Samina Sadaf Mahmood serves as the Director of Communications for Vessel Services group of O’Brien’s Response Management and manages marketing, communications, and business development matters.
Captain Lindsay Price is a Captain at G&H Towing Company and focuses on crew safety, cargo security, vessel functionality, and exceptional maneuvering and boat handling skills.

 

 
 

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From Orange to Singapore: a shipyard builds a legacy
Presented by Paul Mattingly


Tuesday, June 13, 2017
7:00 PM - 8:00 PM
Houston Maritime Museum

$5 FOR ADULTS (12 AND UP) | FREE FOR MEMBERS, ACTIVE MILITARY, VETERANS & CHILDREN UNDER 12 REGISTRATION REQUIRED

REGISTER

ABOUT

Founded in 1930, Levingston Shipbuilding Co. in Orange, Texas, soon established itself as the leading builder of ocean tugs in World War II. Later Levingston went on to become one of the first shipbuilding companies involved in offshore drilling. Expanding upon their success, Levingston established Keppel (FELS) in Singapore in 1968. Today, the shipyard started by Levingston is recognized as the world leader in offshore drilling vessels and is the only mobile drilling rig builder in the United States. Mattingly will detail the history of the iconic Levingston Shipbuilding Co. and describe the passionate workers who embodied the American can-do spirit of World War II. He will lead visitors on a journey through the times, places, and people of Levingston including one of Levingston’s greatest achievements: Glomar Challenger. Launched in the spring of 1968, this scientific drillship proved to be a significant milestone in the growing science of oceanography.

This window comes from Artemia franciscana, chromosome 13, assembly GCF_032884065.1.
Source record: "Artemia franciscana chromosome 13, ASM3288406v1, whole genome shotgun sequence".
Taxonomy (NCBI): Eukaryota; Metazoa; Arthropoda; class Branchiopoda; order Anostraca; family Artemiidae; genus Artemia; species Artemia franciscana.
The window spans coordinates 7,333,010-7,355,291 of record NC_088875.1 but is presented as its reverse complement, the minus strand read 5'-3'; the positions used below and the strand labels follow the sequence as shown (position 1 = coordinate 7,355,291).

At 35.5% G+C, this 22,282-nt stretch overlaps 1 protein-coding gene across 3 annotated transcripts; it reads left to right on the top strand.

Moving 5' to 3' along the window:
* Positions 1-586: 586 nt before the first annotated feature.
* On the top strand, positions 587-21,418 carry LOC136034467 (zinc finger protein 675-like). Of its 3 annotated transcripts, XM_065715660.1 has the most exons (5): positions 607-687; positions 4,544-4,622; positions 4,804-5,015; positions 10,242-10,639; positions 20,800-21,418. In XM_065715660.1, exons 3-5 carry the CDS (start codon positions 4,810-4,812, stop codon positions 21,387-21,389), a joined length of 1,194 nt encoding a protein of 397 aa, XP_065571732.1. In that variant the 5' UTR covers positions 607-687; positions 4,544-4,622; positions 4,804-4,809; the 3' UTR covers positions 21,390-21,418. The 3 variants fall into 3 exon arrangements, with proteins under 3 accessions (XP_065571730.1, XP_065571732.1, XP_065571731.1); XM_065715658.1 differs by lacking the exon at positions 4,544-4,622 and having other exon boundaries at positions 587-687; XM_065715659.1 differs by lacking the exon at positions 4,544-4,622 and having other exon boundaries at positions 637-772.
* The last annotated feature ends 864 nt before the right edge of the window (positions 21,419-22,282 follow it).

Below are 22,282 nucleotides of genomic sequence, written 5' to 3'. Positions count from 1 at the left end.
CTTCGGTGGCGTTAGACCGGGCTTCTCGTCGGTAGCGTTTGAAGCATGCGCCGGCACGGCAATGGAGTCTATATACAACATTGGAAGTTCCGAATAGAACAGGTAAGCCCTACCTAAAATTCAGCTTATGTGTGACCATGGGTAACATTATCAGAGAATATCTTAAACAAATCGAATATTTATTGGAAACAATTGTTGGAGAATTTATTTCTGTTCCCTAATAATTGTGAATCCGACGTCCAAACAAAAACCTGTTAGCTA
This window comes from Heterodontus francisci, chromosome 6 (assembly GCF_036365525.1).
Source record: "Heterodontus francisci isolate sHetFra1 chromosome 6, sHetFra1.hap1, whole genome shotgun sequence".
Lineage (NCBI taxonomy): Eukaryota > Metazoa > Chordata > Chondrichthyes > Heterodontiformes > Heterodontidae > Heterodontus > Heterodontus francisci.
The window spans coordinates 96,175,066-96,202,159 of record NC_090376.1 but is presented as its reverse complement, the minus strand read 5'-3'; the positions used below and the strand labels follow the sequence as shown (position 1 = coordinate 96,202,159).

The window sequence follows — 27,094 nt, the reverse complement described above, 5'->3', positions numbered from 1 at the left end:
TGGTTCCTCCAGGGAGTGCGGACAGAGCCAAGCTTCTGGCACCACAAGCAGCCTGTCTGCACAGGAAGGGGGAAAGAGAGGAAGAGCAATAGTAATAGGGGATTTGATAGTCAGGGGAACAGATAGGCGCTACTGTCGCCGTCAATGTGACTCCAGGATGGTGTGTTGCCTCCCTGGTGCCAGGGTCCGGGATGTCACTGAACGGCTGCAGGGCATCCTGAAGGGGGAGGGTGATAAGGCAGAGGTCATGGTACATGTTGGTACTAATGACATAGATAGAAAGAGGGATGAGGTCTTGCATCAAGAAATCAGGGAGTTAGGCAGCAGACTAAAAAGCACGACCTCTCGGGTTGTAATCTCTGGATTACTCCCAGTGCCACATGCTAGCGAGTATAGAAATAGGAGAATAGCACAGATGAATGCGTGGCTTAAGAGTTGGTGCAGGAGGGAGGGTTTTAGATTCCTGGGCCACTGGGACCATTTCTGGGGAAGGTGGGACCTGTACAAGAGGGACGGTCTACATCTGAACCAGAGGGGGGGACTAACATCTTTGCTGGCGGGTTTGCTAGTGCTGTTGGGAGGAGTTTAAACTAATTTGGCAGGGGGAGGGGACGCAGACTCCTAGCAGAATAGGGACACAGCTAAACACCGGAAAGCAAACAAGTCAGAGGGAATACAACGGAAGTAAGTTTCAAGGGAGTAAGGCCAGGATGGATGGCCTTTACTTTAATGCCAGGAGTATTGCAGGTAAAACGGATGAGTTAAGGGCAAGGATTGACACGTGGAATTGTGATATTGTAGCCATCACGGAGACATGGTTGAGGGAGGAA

Paul Mattingly is a native of Houston. At the beginning of World War II he moved with his family to Orange, Texas, when his father became CFO of Levingston Shipbuilding Co. Mattingly went onto recieve his BS in Business from University of Houston. He eventually took over leadership of Marine and Petroleum, Manufacturing, Inc., a company his father had founded after leaving Levingston. Mattingly currently resides in Houston with his wife, Carole.

Location

Houston Maritime Museum
2204 Dorrington St. | Houston, Texas 77030 
Parking is available in front of the museum and in the the surface lot east of the museum (Holcombe at Montclair). 

 


 Frost 
Special thanks to Frost Bank for sponsoring the hmm history lecture series.